Archive for February, 2014

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Udder Despair

February 12, 2014

Do all women live in fear of their own breasts?  I feel like I’ve been waiting for the lump-shoe to drop from as early as I can remember, and my whole life I’ve been scared one day I would wake up and face the breast cancer facts. These things that are supposed to be my prize possession, right? These things that (straight) men are supposed to desire and women envy – that we’re supposed to hate one another over – at any moment could decide to kill me. Or at least make my life very, very challenging.

It is not the first time I have sat in this little room in a pink cotton gown fresh from the sterilizer, waiting for a radiologist to call me down the hall. There’s a spot on my right breast my gynecologist gets nervous about every couple of years, and has me go get a sonogram. I don’t mind that she’s over cautious. As I said I’ve expected these two fibrocystic packets of fat would try to kill me at some point anyway, so might as well get used to exposing myself to doctors on a regular basis now, right? Only this time is different – this time there are two lumps. A brand new lump! Christmas in February.

So I sit in this little room in a pink cotton gown, sweating the mixed sweat of anxiety, vulnerability and overheated doctor’s office, when the friendly-but-close-talking radiologist comes in and attempts to mask her concern about my two “palpables”. But where her mask is so uncomfortably close to my face, I can’t help but see the fear in the eyes behind.  She informs me I’ll be getting a mammogram today. Suprise! Bet ya didn’t know it was Mammogram Tuesday! I’m instructed to take wet wipes and remove what deodorant remained after fighting my anxiety sweat, and follow her down the hall for a good old fashioned boob-squish.

Believe it or not, this is not my first mammogram. In 1998 I first joined The Pancake Club to get a baseline imaging before I had reduction surgery. I wish I could remember what was going on in my head at the impressionable, uncomfortable age of 17, as a woman I’d never met tugged at the breasts I was about to have chopped down to size.

The breasts I had learned to hate.

The breasts I was ashamed of. The breasts that pointed down to the floor instead of up into the room. The breasts I had grown way too early. The breasts I was told I had to cover with undershirts or else kids would make fun of me. The breasts that are now covered with faint scars: tiny external mirrors of massive internal wounds.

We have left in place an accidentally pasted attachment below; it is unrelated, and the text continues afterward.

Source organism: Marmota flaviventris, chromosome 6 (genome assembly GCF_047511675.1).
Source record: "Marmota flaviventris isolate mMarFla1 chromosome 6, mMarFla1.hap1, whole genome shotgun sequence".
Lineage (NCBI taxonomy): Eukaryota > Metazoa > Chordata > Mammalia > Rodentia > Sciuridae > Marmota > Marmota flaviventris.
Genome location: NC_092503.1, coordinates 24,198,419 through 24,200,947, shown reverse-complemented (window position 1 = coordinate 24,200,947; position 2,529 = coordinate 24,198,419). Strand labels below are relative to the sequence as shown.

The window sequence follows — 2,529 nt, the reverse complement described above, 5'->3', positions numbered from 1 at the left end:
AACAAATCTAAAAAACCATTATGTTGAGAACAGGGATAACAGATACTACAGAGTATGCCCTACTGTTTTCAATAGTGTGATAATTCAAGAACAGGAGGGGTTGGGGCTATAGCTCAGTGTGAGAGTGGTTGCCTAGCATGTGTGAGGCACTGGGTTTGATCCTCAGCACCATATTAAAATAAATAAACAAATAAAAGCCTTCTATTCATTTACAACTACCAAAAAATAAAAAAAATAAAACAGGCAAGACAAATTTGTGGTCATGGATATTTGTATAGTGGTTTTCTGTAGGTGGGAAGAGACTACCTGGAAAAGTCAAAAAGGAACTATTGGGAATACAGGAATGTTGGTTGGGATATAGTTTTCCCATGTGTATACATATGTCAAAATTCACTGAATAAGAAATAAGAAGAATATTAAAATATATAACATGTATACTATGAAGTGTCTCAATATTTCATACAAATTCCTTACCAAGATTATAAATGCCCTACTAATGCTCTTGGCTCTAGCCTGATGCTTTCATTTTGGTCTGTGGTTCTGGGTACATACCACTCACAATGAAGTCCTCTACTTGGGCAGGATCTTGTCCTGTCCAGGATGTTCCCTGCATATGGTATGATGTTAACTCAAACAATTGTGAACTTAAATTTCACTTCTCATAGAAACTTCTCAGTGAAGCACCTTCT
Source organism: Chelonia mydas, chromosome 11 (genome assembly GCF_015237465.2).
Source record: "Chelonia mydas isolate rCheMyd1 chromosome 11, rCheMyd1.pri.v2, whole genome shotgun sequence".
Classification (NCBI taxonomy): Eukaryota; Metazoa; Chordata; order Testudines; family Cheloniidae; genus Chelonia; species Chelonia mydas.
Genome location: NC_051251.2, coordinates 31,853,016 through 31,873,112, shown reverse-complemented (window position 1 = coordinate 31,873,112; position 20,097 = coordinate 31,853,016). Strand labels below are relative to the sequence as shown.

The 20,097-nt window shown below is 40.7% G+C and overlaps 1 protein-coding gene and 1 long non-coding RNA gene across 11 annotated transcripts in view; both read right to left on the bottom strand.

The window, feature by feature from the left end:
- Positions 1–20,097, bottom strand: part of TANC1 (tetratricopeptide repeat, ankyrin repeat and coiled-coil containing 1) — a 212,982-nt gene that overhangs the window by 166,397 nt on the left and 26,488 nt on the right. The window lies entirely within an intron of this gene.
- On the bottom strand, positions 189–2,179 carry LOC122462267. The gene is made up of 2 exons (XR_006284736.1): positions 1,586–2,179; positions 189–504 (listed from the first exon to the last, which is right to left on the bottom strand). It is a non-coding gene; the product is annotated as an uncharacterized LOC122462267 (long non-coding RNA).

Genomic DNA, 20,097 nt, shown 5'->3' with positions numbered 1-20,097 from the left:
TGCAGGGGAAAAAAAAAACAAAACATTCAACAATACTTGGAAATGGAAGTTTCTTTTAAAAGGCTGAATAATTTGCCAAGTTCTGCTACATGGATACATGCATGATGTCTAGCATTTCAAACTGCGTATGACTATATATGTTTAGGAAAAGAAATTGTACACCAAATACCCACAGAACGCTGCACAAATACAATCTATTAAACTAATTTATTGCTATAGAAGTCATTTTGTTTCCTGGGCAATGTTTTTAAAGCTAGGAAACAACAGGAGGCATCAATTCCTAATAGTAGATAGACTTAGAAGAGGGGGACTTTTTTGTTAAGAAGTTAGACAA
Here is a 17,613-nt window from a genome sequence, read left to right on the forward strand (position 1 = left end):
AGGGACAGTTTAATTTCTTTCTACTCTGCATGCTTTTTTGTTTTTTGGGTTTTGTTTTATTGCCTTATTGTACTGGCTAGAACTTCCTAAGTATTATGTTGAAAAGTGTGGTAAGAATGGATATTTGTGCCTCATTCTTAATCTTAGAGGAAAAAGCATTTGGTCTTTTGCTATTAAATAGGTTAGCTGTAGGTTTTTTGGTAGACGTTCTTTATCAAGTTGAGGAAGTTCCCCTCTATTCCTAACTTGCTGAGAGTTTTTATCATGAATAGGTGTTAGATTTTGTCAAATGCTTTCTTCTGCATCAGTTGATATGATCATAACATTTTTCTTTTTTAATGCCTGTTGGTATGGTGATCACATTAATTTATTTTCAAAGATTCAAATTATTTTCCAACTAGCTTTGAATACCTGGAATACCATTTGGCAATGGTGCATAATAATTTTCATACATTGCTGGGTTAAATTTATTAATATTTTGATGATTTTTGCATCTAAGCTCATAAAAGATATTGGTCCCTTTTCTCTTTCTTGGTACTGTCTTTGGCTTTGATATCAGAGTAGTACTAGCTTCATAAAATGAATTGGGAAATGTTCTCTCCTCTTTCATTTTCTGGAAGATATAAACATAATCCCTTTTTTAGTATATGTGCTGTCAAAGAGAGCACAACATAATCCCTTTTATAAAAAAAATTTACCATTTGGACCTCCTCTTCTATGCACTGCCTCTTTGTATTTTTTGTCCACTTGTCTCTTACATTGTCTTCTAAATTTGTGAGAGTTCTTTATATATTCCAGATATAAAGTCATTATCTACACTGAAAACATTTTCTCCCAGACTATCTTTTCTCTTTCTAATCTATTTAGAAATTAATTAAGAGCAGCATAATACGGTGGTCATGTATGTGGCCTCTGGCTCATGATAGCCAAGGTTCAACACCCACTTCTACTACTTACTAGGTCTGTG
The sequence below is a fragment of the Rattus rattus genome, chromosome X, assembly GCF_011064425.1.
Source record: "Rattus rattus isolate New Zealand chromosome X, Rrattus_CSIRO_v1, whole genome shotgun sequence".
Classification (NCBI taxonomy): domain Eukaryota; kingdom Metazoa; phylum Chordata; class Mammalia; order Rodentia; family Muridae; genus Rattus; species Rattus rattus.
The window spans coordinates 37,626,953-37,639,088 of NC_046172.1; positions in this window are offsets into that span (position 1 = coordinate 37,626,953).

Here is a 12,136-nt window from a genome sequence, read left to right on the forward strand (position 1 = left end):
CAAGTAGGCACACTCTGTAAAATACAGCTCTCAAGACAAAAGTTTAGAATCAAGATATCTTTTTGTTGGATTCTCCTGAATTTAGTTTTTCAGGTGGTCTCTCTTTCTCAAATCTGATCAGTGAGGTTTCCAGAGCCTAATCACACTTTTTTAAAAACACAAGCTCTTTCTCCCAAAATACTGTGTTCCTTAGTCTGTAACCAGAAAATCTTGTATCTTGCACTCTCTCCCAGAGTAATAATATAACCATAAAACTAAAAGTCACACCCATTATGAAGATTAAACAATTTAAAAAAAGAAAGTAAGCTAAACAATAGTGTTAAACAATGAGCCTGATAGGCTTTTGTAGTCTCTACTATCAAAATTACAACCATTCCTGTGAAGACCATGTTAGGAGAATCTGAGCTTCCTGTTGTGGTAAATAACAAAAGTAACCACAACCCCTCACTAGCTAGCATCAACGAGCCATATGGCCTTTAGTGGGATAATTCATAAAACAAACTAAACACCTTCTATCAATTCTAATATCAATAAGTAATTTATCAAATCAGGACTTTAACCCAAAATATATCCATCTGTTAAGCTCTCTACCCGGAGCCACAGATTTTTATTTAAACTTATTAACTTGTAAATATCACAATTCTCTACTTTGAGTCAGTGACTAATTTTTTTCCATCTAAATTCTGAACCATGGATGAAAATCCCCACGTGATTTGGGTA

So here I stand, scars and all, a woman-over-30 while another woman-over-30 shoves my tits between two plates of plastic and has the nerve to ask me if I’m comfortable, as she cranks my neck around the side of the machine. A mammogram really is a ridiculous procedure. I look in awe and macabre humor at these poor little water balloons, distended into shapes they were never meant to make.  As the machine bears down on me and I’m told to hold my breath, I notice the side of one of the plates says “8×10” and I almost erupt with laughter: my tits are getting their headshots done!

I’m sent back to my tiny little room in my pink cotton gown and sit. And wait. And like a good Buddhist I try to feel where this fear lives in my body. My chest – who’s surprised? And then feeling where this fear lives in my body gets to be too much – I’m overcome by all of it. By the anxiety, by the years of waiting for the shoe to drop, and by the nagging feeling of regret that the breasts I’m scared of aren’t even the ones I was born with. That a part of me is lying in a medical waste dump somewhere in Massachusetts. Has it decomposed yet? Did the grams of flesh they removed from my chest 15 years ago dissolve back into the earth, as the rest of me will one day? Or does it still fester somewhere in the heap? Does my DNA, my tissues, my genes, separated from my being by my own warped decision, severed by a scalpel of self-hate, still pulse somewhere? If time is non-linear, is there another me in this universe who proudly carries her pendulous chest around, appreciative of the female form and unashamed?

I know. It’s a lot. But there’s a lot of time to think in my little room in my pink cotton gown. A lot of time to unpack how this part of my body has affected my life. A lot of time to grieve and to mourn and to recognize how badly I needed to do both.

Finally, after far too long, the radiologist calls me down to her office, and to my amazement, shows me the inside of my breasts. There on the screen. My DNA. My tissues. My genes. Looking whole and complete, and possessing two distinct popcorn-like patches. One, scar tissue from my surgery. The other, traumatic calcification from a bike accident in 2012, when I took a handlebar in the chest. Both utterly benign.

I am a lucky one today. My breasts are not trying to kill me today. Today I simply stand in a little room, in a pink cotton gown, and view my scars and my trauma from the inside out.

 

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